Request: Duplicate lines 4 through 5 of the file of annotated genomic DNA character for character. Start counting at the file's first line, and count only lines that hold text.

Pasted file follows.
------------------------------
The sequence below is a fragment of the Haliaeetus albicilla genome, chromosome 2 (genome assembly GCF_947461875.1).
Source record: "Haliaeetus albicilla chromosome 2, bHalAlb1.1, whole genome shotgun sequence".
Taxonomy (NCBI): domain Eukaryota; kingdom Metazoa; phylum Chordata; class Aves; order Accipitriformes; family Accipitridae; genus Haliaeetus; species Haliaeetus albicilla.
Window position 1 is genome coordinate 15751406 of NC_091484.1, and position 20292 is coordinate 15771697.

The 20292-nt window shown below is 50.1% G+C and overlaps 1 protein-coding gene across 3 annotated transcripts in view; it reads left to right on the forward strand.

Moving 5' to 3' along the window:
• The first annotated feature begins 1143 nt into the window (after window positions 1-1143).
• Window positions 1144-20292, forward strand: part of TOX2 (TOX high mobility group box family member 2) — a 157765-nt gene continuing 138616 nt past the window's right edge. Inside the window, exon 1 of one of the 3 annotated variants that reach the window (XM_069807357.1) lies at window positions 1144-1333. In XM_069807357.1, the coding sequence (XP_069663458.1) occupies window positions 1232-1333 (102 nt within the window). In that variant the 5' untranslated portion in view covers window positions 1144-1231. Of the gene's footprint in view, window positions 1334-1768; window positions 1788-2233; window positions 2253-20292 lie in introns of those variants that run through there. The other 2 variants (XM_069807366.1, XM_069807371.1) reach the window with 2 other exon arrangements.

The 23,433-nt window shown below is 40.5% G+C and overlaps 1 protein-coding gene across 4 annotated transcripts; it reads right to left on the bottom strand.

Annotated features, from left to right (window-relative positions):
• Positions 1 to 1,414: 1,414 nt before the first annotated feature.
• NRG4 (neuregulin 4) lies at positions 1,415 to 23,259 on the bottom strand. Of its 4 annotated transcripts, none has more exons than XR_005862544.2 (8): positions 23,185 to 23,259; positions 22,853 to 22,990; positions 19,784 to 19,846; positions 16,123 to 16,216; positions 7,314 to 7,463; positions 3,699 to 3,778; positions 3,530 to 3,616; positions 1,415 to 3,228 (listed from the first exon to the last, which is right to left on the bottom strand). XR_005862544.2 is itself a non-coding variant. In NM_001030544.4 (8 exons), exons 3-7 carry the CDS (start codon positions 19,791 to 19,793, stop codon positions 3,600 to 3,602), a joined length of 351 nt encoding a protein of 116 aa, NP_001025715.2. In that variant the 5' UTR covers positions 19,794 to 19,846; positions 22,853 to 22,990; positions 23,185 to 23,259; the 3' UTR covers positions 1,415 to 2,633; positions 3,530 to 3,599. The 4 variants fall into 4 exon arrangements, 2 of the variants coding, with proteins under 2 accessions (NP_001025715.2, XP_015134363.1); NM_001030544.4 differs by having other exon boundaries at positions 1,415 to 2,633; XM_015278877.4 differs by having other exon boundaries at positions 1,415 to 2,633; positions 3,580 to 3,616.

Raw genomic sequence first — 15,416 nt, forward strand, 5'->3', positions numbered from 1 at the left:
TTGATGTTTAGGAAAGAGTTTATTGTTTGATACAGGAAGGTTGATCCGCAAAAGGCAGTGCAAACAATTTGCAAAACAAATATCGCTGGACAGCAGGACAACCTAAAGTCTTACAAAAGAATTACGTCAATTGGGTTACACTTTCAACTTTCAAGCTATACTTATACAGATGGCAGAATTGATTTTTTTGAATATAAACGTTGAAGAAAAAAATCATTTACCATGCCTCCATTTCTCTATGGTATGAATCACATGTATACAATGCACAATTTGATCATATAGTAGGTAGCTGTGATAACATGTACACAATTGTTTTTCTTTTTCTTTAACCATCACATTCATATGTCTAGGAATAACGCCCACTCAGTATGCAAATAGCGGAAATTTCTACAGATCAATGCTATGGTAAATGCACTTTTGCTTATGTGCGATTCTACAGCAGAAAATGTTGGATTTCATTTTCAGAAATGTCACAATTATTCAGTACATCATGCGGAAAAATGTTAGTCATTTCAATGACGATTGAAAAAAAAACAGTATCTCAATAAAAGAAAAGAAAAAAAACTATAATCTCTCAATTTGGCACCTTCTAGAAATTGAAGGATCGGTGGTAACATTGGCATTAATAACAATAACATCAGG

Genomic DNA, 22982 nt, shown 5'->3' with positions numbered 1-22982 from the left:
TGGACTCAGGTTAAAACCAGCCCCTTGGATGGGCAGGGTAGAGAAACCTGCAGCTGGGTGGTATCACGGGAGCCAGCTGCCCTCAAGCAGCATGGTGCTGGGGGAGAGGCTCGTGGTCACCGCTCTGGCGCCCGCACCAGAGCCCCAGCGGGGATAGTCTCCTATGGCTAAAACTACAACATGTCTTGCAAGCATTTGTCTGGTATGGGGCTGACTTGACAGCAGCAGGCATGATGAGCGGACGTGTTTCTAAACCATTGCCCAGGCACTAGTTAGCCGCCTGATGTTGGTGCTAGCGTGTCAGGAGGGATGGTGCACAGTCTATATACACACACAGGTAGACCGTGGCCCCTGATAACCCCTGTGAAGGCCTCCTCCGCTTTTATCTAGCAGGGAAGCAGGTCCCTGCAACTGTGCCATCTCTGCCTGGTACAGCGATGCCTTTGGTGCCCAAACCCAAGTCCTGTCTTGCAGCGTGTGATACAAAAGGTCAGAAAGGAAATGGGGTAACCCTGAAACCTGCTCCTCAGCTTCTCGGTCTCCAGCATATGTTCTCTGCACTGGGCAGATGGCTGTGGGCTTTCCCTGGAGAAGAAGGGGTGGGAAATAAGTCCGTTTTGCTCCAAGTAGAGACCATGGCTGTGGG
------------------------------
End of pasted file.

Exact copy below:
Window position 1 is genome coordinate 15751406 of NC_091484.1, and position 20292 is coordinate 15771697.

The 20292-nt window shown below is 50.1% G+C and overlaps 1 protein-coding gene across 3 annotated transcripts in view; it reads left to right on the forward strand.